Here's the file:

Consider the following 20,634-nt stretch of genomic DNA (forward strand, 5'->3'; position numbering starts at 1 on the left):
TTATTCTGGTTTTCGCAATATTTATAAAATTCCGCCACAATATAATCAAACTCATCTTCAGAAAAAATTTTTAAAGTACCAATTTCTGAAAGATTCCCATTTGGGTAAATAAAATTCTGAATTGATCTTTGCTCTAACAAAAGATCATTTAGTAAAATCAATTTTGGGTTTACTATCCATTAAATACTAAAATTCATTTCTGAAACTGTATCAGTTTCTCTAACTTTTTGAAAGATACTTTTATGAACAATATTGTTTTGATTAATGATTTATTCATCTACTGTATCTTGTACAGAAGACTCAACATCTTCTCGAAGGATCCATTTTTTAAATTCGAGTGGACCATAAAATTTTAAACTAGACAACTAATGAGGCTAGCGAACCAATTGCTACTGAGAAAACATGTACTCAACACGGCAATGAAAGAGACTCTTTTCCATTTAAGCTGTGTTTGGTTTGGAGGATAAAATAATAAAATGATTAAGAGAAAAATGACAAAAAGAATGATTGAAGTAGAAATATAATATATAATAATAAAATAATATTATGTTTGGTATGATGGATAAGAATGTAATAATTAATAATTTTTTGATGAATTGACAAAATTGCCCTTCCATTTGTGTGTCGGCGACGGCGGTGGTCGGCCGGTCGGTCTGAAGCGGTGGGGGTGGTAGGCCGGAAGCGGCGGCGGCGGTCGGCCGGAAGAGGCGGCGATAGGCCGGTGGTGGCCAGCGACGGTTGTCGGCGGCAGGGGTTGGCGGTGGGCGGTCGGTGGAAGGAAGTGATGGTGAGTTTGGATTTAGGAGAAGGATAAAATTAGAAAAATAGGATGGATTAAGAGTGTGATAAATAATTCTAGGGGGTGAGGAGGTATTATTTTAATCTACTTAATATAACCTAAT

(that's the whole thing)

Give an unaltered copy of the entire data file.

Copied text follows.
Consider the following 20,634-nt stretch of genomic DNA (forward strand, 5'->3'; position numbering starts at 1 on the left):
TTATTCTGGTTTTCGCAATATTTATAAAATTCCGCCACAATATAATCAAACTCATCTTCAGAAAAAATTTTTAAAGTACCAATTTCTGAAAGATTCCCATTTGGGTAAATAAAATTCTGAATTGATCTTTGCTCTAACAAAAGATCATTTAGTAAAATCAATTTTGGGTTTACTATCCATTAAATACTAAAATTCATTTCTGAAACTGTATCAGTTTCTCTAACTTTTTGAAAGATACTTTTATGAACAATATTGTTTTGATTAATGATTTATTCATCTACTGTATCTTGTACAGAAGACTCAACATCTTCTCGAAGGATCCATTTTTTAAATTCGAGTGGACCATAAAATTTTAAACTAGACAACTAATGAGGCTAGCGAACCAATTGCTACTGAGAAAACATGTACTCAACACGGCAATGAAAGAGACTCTTTTCCATTTAAGCTGTGTTTGGTTTGGAGGATAAAATAATAAAATGATTAAGAGAAAAATGACAAAAAGAATGATTGAAGTAGAAATATAATATATAATAATAAAATAATATTATGTTTGGTATGATGGATAAGAATGTAATAATTAATAATTTTTTGATGAATTGACAAAATTGCCCTTCCATTTGTGTGTCGGCGACGGCGGTGGTCGGCCGGTCGGTCTGAAGCGGTGGGGGTGGTAGGCCGGAAGCGGCGGCGGCGGTCGGCCGGAAGAGGCGGCGATAGGCCGGTGGTGGCCAGCGACGGTTGTCGGCGGCAGGGGTTGGCGGTGGGCGGTCGGTGGAAGGAAGTGATGGTGAGTTTGGATTTAGGAGAAGGATAAAATTAGAAAAATAGGATGGATTAAGAGTGTGATAAATAATTCTAGGGGGTGAGGAGGTATTATTTTAATCTACTTAATATAACCTAAT